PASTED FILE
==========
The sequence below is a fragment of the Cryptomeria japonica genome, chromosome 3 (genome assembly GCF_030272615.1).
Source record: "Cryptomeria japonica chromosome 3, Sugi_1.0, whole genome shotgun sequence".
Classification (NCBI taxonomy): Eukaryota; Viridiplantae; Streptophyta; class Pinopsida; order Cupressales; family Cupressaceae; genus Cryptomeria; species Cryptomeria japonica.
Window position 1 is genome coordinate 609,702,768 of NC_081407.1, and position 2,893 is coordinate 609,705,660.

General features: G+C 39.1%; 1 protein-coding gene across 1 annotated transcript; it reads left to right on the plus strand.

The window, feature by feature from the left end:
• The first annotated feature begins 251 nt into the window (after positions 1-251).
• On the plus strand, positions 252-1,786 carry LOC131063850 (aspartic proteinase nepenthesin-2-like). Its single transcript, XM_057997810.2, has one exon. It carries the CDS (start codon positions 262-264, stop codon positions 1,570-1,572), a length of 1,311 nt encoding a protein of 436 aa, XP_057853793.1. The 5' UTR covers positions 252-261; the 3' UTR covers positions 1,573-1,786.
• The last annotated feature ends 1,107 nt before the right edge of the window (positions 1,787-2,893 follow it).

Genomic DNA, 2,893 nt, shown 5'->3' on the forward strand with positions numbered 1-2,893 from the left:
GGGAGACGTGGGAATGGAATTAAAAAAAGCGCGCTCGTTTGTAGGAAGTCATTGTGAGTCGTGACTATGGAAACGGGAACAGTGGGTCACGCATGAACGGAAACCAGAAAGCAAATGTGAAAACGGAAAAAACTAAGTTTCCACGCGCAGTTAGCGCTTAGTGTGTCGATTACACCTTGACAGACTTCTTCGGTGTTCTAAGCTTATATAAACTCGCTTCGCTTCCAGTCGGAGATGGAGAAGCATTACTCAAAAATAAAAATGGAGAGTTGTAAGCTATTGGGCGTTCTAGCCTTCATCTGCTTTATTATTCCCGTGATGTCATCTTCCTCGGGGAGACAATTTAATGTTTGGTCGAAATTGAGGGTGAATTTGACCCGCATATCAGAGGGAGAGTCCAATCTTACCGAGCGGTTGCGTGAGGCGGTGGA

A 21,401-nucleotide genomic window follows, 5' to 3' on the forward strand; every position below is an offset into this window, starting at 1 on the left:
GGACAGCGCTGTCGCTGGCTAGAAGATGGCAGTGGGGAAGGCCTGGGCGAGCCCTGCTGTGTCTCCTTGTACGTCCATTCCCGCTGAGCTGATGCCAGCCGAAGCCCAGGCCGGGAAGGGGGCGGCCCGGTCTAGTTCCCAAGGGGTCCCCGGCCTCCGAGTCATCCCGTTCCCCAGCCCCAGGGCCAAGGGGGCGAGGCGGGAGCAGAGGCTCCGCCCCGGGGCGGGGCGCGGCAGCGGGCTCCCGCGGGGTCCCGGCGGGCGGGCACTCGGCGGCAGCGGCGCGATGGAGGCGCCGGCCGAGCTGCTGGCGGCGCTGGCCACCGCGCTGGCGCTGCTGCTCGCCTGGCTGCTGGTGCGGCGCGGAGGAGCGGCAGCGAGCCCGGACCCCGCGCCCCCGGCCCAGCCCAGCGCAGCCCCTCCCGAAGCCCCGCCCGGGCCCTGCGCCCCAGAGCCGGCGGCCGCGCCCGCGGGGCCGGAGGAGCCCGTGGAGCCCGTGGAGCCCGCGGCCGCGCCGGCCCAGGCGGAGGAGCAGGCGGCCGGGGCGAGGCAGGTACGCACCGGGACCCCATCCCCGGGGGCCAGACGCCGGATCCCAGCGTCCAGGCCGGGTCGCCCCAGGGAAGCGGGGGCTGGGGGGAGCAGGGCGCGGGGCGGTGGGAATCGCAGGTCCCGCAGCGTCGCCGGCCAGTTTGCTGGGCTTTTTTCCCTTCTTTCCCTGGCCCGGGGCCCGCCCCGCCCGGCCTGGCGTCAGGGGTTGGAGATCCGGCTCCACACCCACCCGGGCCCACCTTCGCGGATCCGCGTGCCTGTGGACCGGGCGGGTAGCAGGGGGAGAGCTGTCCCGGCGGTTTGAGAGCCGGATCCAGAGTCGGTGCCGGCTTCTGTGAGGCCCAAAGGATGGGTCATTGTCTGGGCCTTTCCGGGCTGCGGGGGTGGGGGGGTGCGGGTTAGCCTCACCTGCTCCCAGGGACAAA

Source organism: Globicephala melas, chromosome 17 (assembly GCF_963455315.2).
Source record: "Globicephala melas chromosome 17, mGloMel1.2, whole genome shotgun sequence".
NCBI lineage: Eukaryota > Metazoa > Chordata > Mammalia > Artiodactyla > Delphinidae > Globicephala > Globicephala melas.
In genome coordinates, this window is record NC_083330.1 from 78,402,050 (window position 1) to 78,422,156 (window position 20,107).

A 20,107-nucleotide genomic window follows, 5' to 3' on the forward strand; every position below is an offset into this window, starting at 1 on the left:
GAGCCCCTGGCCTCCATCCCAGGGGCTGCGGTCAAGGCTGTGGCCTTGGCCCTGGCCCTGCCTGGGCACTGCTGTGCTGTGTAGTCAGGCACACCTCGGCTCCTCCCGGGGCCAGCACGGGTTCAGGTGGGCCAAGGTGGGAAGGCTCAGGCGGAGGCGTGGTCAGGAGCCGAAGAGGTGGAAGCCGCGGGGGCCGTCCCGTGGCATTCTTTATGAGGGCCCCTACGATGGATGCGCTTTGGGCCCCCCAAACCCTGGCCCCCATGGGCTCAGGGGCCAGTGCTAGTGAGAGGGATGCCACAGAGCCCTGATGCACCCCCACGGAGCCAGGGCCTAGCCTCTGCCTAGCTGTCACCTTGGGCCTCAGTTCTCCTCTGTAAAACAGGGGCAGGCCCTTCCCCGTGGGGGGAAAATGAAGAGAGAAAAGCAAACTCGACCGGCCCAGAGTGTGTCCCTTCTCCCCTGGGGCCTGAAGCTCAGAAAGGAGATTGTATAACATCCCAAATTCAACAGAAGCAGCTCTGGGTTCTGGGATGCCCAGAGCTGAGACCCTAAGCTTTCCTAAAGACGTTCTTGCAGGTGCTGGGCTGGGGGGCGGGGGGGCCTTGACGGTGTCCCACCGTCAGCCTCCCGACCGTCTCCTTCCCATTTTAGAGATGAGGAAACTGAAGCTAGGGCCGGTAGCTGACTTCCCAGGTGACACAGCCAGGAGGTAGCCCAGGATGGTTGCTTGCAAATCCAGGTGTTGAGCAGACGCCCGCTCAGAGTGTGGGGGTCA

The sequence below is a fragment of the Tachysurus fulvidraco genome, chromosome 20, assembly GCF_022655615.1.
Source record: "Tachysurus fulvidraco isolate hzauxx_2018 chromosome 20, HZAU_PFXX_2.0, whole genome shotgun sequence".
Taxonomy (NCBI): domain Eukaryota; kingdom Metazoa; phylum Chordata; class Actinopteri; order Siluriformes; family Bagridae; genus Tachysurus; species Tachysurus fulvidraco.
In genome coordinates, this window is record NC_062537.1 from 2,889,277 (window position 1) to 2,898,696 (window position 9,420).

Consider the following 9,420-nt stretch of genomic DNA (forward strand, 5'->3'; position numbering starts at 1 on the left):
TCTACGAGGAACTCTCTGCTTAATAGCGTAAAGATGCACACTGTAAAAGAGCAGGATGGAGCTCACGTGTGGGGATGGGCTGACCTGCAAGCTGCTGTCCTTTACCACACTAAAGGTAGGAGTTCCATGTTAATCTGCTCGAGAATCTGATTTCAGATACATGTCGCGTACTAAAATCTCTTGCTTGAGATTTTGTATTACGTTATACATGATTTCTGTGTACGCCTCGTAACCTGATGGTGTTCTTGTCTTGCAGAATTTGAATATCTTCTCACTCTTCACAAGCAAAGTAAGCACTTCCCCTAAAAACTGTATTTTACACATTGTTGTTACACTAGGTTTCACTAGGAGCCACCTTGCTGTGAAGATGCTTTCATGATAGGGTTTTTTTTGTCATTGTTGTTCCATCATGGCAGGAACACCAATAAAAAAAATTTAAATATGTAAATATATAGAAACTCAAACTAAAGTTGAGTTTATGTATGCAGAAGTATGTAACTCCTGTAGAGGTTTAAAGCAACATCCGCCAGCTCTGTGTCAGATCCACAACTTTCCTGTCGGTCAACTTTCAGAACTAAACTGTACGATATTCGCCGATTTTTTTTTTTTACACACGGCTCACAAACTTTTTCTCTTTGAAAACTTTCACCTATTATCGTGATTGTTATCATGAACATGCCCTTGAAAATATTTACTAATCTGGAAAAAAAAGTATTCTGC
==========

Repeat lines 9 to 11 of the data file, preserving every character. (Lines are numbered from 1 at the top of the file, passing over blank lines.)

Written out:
• The last annotated feature ends 1,107 nt before the right edge of the window (positions 1,787-2,893 follow it).

Genomic DNA, 2,893 nt, shown 5'->3' on the forward strand with positions numbered 1-2,893 from the left:
GGGAGACGTGGGAATGGAATTAAAAAAAGCGCGCTCGTTTGTAGGAAGTCATTGTGAGTCGTGACTATGGAAACGGGAACAGTGGGTCACGCATGAACGGAAACCAGAAAGCAAATGTGAAAACGGAAAAAACTAAGTTTCCACGCGCAGTTAGCGCTTAGTGTGTCGATTACACCTTGACAGACTTCTTCGGTGTTCTAAGCTTATATAAACTCGCTTCGCTTCCAGTCGGAGATGGAGAAGCATTACTCAAAAATAAAAATGGAGAGTTGTAAGCTATTGGGCGTTCTAGCCTTCATCTGCTTTATTATTCCCGTGATGTCATCTTCCTCGGGGAGACAATTTAATGTTTGGTCGAAATTGAGGGTGAATTTGACCCGCATATCAGAGGGAGAGTCCAATCTTACCGAGCGGTTGCGTGAGGCGGTGGA